Why do people “Make A Wish” when they see a falling star?
Many people close their eyes and murmur their most intimate desire over the glimpse of a shooting/falling star. They believe it makes their wishes come true. But is there any scientific theory behind this, or is it just an urban legend?
To be Scientifically clear a star doesn’t really fall out of the Sky. In reality, it is just a meteorite (or very rarely an asteroid) that is entering the Earth’s atmosphere. Due to the friction caused by air on entering the Earth’s atmosphere, the meteorite starts to burn and leaves a bright glowing tail behind it. So the falling star is not even in Space.
When did it all start?
Whenever anything related to wishes, dreams, vision, or god comes into a discussion, science often takes a back seat and allows the pandora box of mysticism to open. But like everything, the theory of falling stars making wishes come true also has an origin.
The superstition started in the years around 127-151 AD, when a Greek astronomist, Ptolemy, pronounced that sometimes out of boredom and curiosity, God peeks at earth, and at that moment, some stars escape from God’s grip. Now, when God is giving her personal attention to earth, who wouldn’t want to try his luck with a wish.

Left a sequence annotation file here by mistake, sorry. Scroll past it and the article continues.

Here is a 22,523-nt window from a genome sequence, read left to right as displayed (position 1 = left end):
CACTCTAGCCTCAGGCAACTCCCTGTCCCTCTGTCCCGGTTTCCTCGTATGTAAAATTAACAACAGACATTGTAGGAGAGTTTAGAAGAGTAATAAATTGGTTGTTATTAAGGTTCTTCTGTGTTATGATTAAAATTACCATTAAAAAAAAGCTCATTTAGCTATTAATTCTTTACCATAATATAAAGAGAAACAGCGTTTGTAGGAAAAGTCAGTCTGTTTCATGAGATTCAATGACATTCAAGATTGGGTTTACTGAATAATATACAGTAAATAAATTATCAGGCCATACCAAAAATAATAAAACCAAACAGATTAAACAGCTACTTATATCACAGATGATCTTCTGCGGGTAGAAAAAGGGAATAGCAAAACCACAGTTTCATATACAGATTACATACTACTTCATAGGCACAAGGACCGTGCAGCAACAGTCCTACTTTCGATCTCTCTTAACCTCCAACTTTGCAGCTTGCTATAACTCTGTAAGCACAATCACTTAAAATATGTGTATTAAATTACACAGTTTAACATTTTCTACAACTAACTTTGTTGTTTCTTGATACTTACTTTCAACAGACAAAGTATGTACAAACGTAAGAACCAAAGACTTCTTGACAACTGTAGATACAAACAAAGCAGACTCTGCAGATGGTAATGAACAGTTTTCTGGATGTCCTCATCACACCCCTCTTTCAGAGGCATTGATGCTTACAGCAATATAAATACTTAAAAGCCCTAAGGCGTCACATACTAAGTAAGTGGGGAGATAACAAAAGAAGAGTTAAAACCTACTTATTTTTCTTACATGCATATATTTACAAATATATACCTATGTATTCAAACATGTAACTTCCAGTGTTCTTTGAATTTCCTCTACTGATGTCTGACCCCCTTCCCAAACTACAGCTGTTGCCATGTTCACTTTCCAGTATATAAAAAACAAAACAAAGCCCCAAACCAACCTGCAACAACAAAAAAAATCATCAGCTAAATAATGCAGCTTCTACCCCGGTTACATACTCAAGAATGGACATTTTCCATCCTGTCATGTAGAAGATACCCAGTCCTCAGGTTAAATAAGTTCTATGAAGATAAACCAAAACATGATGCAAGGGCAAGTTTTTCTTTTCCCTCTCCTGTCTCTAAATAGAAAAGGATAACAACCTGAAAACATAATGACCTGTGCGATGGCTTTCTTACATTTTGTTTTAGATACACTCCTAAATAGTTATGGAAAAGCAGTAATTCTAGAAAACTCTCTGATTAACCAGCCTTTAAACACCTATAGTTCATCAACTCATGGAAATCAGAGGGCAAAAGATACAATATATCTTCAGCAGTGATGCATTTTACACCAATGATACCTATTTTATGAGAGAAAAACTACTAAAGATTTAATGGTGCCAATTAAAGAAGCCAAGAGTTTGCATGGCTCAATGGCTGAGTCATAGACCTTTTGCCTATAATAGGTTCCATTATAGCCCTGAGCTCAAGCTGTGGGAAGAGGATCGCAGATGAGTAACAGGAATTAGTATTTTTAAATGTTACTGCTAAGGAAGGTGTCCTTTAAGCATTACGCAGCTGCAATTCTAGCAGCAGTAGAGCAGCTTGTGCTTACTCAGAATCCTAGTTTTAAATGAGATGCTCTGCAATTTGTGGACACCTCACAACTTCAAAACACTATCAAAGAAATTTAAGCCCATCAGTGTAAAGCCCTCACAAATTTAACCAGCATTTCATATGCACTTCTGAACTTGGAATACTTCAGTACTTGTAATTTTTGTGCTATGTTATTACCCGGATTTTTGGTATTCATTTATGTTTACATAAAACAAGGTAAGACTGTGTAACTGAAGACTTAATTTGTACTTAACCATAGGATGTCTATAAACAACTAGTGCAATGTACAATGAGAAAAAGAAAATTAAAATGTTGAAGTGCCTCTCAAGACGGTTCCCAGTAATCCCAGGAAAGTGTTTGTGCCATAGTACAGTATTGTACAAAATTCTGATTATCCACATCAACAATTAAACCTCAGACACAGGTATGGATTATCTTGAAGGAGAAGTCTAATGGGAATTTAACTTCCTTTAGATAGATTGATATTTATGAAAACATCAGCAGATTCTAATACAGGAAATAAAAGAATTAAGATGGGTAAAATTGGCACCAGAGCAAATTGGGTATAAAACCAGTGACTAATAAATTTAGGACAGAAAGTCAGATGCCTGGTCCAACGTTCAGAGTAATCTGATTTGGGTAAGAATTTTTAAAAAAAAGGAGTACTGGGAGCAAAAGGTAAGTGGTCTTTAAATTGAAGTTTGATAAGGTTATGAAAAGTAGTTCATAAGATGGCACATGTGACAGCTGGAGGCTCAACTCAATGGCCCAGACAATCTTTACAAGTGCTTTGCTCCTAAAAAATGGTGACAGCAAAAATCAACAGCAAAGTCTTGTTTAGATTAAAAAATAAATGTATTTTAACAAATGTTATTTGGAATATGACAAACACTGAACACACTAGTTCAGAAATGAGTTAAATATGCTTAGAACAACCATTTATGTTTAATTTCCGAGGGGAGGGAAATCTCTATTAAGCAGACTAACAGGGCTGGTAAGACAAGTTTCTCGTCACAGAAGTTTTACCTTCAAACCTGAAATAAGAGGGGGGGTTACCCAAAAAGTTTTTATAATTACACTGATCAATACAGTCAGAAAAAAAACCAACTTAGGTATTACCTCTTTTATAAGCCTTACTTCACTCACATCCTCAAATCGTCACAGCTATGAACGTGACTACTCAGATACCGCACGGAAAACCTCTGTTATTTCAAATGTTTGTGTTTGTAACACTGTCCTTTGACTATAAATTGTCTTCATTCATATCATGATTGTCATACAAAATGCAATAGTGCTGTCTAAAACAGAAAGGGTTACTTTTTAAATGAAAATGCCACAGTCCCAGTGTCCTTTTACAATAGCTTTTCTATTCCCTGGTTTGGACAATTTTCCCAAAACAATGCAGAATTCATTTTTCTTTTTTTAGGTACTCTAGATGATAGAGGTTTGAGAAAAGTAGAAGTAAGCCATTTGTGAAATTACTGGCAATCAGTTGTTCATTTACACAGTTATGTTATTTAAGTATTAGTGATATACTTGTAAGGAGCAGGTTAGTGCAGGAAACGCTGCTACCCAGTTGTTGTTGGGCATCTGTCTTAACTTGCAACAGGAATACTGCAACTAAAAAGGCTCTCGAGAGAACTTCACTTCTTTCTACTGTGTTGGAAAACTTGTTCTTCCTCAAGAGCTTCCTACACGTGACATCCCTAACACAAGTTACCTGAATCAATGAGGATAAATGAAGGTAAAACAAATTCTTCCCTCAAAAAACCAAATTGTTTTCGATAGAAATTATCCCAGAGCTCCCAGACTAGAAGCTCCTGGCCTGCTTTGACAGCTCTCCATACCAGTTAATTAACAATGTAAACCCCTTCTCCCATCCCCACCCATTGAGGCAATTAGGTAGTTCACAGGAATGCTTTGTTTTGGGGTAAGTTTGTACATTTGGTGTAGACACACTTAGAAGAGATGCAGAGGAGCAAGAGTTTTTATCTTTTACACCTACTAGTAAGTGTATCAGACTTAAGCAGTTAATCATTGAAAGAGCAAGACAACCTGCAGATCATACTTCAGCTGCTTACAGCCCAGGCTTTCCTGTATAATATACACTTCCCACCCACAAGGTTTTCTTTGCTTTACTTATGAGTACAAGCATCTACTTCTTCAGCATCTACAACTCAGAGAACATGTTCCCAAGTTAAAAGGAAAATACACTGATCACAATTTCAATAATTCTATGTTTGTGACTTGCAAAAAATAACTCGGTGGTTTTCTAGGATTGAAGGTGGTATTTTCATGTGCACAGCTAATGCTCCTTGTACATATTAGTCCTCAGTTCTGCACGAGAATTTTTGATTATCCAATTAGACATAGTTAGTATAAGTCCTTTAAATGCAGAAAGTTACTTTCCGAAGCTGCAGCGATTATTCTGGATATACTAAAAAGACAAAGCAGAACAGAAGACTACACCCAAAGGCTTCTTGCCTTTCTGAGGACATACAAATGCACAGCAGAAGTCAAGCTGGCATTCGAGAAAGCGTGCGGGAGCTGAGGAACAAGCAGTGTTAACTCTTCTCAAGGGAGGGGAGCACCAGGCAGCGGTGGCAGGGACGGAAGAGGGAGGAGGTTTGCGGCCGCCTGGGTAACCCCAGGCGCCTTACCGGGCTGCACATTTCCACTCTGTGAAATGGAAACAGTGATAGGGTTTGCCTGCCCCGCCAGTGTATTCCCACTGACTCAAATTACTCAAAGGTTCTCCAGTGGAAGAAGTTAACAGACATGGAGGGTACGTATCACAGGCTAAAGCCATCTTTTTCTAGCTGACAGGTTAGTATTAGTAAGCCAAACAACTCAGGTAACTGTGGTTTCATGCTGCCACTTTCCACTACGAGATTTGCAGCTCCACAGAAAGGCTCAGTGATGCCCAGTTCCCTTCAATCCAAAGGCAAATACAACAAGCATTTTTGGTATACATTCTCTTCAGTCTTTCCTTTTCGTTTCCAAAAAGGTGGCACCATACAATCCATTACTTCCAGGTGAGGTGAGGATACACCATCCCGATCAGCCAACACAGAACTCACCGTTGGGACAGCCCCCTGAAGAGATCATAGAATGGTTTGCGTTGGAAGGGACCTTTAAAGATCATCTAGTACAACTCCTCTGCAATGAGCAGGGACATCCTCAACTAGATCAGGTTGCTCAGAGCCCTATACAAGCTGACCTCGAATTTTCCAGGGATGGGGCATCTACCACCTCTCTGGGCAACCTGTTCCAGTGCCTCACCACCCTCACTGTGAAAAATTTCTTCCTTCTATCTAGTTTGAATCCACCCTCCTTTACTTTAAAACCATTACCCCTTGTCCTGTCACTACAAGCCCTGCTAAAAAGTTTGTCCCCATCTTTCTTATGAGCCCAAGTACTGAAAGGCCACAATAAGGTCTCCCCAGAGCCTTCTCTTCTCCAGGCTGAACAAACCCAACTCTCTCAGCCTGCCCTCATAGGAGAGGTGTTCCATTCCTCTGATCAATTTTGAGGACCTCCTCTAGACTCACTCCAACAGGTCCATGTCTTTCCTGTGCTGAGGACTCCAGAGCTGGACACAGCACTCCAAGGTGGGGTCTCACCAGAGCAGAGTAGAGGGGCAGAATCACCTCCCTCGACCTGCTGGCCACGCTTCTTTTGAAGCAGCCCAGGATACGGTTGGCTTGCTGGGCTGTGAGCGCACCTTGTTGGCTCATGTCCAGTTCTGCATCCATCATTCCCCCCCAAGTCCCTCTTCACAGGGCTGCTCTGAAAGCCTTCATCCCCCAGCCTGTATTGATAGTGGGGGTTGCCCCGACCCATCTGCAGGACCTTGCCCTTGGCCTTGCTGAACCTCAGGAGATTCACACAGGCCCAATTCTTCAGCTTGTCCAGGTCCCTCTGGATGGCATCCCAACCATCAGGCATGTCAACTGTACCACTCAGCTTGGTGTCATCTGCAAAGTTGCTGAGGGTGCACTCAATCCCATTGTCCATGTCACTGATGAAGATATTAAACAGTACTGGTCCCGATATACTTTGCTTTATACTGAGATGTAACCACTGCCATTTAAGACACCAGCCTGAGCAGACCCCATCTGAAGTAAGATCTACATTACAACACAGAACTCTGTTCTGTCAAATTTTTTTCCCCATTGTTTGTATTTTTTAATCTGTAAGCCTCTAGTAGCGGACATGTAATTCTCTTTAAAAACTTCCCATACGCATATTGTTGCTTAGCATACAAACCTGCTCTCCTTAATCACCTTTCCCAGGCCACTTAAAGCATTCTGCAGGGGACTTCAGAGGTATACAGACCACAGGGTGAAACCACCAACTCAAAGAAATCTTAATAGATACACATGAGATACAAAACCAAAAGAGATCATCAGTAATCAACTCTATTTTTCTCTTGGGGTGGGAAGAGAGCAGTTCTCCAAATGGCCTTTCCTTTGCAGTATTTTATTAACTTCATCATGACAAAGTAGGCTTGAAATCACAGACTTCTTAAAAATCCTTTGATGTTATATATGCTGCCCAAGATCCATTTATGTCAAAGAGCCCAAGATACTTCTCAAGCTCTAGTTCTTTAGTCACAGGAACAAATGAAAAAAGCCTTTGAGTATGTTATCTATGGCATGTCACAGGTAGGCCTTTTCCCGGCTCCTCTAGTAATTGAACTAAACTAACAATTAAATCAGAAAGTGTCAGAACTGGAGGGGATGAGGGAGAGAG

Shooting Stars in Various Cultures
The rare occurrence of falling stars (which are not actually stars but meteors or meteoroids), and the belief that stars are divine further led to the strengthening of this practice. However, that’s not where it stops. Many countries have different ways of making a wish. Where in Chile, you are required to pick up a stone while wishing; in the Philippines, you have to tie a knot in your handkerchief.
But does it really make wishes come true?
Well, there is no conclusive answer. Whereas some people’s wishes come true, others keep waiting or curse themselves for not carrying a handkerchief that day. Also, if it was true, astronomers would be the luckiest people in the world. But that’s not the case. Scientifically, you can’t associate wishes and stars (meteorites). Then what made this practice survive for so long?
Faith And Belief!
You can’t associate the two events (wishing and it’s coming true) pragmatically. But you also can’t argue on a practice when it’s based on a belief. So, what to do? Well, the next time you see a shooting star, there is nothing to lose in making a wish. Who knows, God might be looking at you.